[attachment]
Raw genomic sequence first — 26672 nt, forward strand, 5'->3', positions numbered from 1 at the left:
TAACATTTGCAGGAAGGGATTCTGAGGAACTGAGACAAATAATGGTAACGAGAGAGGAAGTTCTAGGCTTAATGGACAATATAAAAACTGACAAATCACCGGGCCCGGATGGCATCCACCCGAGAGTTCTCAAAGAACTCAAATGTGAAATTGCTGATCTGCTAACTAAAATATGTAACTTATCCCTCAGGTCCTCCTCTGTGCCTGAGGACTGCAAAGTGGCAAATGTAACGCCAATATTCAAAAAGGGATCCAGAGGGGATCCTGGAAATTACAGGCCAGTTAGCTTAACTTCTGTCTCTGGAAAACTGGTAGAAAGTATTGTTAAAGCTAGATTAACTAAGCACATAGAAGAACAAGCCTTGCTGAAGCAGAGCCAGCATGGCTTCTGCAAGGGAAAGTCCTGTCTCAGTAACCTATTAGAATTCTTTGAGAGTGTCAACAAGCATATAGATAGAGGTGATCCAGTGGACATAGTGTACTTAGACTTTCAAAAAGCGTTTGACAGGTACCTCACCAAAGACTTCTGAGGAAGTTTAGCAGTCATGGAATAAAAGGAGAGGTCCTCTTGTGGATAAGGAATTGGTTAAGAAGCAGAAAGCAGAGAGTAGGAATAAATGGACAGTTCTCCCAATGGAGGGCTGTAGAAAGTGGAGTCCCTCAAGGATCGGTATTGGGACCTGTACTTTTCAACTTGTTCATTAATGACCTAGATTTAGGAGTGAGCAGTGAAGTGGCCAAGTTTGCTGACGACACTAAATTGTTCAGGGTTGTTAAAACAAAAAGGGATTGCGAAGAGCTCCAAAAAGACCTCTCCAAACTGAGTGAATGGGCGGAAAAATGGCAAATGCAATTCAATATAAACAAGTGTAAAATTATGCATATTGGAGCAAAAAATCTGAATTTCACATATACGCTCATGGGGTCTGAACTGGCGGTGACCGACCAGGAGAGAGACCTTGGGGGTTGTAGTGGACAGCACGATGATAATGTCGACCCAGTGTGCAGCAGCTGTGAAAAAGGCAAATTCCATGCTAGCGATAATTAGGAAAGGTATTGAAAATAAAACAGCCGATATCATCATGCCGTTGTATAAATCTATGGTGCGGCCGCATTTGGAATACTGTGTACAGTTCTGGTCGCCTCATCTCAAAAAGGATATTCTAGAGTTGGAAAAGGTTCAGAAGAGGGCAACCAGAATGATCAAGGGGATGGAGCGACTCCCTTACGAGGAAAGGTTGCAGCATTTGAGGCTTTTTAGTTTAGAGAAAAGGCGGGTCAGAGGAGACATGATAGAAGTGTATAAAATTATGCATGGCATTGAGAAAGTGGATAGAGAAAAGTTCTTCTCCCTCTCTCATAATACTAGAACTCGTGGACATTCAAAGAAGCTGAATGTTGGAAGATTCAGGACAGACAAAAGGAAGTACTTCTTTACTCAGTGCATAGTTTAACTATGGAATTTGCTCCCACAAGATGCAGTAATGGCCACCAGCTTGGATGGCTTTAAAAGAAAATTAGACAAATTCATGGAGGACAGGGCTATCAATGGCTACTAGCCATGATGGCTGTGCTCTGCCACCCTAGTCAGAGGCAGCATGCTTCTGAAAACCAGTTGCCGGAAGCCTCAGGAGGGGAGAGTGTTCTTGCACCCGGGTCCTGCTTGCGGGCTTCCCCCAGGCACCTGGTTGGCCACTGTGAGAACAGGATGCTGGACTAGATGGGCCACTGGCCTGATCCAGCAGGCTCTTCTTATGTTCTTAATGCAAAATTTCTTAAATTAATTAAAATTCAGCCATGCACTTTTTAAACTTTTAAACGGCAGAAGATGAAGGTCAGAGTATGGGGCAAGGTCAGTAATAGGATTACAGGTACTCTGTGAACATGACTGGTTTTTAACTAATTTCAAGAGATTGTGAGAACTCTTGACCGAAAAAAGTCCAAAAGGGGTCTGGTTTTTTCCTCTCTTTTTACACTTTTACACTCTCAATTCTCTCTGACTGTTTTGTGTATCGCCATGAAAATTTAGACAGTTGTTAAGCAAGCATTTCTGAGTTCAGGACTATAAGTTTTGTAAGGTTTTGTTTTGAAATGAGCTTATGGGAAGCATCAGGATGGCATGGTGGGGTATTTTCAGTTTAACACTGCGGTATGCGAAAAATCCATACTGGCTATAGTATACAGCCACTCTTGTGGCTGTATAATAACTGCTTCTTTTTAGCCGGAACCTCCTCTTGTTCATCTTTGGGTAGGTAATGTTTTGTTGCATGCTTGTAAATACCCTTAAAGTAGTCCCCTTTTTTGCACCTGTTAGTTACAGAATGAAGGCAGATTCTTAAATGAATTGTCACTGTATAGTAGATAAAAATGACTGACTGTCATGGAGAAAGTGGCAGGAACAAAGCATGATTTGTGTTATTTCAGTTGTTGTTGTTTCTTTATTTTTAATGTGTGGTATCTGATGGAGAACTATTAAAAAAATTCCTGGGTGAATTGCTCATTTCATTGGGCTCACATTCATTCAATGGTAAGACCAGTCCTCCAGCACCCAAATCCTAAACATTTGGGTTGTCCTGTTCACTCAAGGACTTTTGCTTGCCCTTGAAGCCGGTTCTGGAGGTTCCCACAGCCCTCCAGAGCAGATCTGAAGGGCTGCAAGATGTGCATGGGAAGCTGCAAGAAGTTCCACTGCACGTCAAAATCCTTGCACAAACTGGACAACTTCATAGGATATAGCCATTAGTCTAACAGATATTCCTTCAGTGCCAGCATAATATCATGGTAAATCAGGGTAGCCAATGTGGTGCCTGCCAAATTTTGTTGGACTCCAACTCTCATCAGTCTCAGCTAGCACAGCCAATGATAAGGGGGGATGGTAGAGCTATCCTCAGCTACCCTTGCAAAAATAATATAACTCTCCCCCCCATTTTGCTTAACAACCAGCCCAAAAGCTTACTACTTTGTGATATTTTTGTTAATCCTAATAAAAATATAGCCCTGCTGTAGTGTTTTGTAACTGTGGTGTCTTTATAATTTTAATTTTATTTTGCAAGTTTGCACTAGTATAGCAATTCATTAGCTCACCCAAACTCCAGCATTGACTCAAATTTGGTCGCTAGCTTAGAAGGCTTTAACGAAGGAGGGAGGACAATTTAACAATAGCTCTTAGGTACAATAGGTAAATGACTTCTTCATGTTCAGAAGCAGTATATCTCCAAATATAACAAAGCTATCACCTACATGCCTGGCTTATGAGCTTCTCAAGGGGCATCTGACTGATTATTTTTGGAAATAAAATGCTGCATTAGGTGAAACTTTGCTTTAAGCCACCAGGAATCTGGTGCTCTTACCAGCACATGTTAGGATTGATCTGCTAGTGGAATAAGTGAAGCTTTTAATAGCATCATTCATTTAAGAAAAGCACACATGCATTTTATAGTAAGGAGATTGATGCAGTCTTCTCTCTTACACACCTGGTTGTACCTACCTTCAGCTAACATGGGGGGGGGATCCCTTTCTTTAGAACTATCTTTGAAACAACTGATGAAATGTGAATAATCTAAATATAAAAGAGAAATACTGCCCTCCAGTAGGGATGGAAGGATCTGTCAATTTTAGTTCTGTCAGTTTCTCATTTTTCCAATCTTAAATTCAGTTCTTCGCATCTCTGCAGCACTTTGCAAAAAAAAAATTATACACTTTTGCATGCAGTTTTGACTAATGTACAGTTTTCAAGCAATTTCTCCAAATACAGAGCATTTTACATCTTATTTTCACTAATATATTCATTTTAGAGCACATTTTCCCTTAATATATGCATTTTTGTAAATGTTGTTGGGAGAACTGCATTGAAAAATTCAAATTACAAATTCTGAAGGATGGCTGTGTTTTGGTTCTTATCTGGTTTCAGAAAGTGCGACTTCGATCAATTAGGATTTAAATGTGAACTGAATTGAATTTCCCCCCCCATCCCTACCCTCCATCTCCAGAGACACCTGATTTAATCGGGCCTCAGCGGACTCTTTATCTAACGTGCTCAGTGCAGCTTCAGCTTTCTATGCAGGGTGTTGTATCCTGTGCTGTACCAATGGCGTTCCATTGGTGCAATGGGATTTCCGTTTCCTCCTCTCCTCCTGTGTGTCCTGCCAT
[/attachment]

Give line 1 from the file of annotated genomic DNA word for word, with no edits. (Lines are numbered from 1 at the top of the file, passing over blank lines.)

Raw genomic sequence first — 26672 nt, forward strand, 5'->3', positions numbered from 1 at the left: